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Re:Remote Work

Re:Remote Work

Re:Remote Work

An exploration of the past, present, and potential futures of our workplace settings.

2019 winner of the OCAD University Graduate Medal for best research project
2019 winner of the President’s Scholarship


It is no secret that the way in which we work has been changing. From digital nomadism to advances in information technology, changes in our society are allowing individuals to pursue their careers with more agency than ever before. Referred to as remote work, this trend is actively shaping the future of work and by extension, the future of the workplace.

Many additional changes are manifesting themselves in the world of work. Curiously, what does not seem to be evolving much are workspace services, tools, and environments that cater specifically to remote working tendencies.

Other than coworking spaces and home offices, there are not many specifically designed remote working innovations. This research project seeks to inform the design of workplaces purpose-built for the needs and desires of remote workers, as opposed to having individuals continue to make do with co-opted settings as workplaces. By thinking of our workplaces as platforms composed of workplace tools, services, environments, and experiences capable of shaping our social connections, expanding our knowledge, and inspiring self-growth we may begin to define the potential that the future holds for creating flourishing workplaces.


This is an important area of investigation as we attempt to transition our society towards more efficient, engaging, and flexible ways of working. This research project  aims to uncover existing frustrations associated with the alternative workplace experience by way of survey, cultural probe, and observations. These findings are paired with insights gained from a foresight exercise to inform a range of opportunity areas and guiding visions for future workplaces. In summary, this master research project looks at the past, present, and potential futures of the workplace in order to understand ways in which our workplace settings may be made more suitable to the changing workplace demands while pairing more nicely with our human needs and desires.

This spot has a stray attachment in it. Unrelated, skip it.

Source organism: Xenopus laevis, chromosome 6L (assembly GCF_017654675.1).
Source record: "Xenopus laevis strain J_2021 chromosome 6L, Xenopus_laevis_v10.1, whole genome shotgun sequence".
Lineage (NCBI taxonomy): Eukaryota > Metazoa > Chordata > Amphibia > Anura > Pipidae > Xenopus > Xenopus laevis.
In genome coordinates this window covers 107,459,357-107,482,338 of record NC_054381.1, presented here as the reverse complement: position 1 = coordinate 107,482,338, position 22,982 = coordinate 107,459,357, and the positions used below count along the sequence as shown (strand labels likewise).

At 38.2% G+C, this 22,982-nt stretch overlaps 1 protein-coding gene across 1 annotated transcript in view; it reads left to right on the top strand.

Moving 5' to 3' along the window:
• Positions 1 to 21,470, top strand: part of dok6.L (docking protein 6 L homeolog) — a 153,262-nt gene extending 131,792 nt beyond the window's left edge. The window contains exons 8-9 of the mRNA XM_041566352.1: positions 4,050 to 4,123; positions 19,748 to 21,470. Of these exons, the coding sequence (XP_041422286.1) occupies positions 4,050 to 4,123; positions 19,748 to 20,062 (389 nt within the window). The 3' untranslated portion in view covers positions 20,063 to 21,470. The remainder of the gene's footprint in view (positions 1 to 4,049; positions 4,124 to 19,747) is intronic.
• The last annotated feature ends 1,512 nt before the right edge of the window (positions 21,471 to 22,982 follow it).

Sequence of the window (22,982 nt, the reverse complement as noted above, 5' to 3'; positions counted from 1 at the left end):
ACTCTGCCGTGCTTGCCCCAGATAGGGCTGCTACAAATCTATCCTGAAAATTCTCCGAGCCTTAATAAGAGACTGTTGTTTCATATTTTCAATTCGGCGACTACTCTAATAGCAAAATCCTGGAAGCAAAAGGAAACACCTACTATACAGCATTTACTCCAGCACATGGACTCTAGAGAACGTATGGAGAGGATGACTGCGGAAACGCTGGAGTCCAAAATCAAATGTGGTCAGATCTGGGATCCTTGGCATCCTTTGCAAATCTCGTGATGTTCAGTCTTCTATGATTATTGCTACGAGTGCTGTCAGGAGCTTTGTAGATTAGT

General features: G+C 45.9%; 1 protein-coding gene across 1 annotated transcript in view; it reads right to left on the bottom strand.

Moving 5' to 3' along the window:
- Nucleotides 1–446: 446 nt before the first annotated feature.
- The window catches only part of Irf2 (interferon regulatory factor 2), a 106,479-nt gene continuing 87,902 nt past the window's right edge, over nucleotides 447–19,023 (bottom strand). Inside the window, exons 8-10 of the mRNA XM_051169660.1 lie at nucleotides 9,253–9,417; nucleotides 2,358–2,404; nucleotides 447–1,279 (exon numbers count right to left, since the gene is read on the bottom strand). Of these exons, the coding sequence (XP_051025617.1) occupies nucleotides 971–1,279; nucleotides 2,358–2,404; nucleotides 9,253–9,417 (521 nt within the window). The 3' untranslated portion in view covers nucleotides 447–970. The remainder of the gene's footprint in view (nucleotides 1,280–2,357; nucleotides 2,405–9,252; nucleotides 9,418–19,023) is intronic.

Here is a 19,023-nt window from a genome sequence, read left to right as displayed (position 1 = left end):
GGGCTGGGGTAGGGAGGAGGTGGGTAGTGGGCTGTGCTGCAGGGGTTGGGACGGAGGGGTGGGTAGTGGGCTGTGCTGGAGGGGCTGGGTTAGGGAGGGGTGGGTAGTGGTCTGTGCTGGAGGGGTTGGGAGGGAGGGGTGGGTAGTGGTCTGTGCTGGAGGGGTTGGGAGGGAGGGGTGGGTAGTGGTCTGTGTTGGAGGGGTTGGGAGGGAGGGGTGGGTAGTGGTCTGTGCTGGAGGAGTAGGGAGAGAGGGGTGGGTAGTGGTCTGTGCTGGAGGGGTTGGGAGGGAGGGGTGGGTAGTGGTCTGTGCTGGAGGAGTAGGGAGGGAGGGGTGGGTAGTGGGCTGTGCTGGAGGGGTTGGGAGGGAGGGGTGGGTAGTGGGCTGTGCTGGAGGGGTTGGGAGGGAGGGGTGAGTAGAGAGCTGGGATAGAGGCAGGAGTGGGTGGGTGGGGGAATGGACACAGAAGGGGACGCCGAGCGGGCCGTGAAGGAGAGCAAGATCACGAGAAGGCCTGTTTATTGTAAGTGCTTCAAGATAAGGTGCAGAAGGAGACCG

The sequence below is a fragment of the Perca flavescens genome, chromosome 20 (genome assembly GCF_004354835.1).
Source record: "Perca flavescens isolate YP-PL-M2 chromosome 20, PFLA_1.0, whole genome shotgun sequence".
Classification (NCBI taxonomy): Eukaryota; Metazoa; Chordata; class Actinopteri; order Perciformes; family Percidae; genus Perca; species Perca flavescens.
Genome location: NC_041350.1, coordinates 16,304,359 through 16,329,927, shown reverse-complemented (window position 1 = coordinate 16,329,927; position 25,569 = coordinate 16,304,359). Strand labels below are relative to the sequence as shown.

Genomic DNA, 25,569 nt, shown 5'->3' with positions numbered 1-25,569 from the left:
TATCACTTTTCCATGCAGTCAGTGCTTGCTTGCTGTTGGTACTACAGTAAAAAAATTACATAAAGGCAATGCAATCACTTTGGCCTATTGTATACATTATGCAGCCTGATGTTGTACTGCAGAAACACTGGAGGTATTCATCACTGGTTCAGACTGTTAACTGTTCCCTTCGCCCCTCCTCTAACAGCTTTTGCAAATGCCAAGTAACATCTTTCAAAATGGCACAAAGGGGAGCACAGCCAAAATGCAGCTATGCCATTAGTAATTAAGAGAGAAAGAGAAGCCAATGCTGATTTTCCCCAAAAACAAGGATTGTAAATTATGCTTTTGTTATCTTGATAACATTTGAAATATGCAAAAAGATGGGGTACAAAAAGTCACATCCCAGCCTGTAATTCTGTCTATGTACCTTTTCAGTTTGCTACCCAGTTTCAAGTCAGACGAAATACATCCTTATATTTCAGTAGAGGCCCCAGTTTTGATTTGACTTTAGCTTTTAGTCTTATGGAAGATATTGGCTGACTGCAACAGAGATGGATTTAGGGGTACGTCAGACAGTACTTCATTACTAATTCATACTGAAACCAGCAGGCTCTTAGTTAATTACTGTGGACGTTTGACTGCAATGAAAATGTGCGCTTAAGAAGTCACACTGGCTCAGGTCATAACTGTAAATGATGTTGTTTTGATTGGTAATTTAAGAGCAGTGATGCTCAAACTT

Main “research magazine”

The main research paper is published in a 300-page “research magazine”. It has been purposefully designed and written to be accessible, unpretentious, and fun to skim or read in its entirety.

Skim it here.


Scenarios booklet

The scenarios booklet contains descriptions for 4 future worlds of work. Each world includes a day-in-the-life narrative for a character as well as a macro-environmental explanation for the state of the world.

See it here.


Trends booklet

This booklet takes a look at key trends actively shaping the future world of work, workers, and workplaces. They are organized according to their macro-trends (drivers of change).

Find it here.

The project combined primary research findings, secondary research insights, and generative foresight exercises in order to define a series of guiding visions for the main four types of workplace environments identified early on in the research.

Private spaces

Guiding Vision
Shared spaces that leverage the network of individuals and tools to provide a more high-performing and inspired workspace.

Public-shared spaces

Guiding Vision
Semi-private workplaces that are mindful of an individual’s desire for privacy and fast, reliable connectivity, as well as is mindful of strangers’ desires for an undisturbed environment.

Private-shared spaces

Guiding Vision
Shared spaces that leverage the network of individuals and tools to provide a more high-performing and inspired workspace.

Public spaces

Guiding Vision
Public work settings that maximize personal comfort, safety, and connectivity while leveraging the entirety of urban environments.

You can download the research paper here, the scenarios booklet here, and the trends booklet here. If you don’t have time to do all of that, perhaps consider skimming through this 20-page super ultra condensed (yet still awesome) version.

If you find the information within these research documents interesting, please feel free to share with others. As always, please remember to credit and/or link back to the source (that’s me!). Thanks!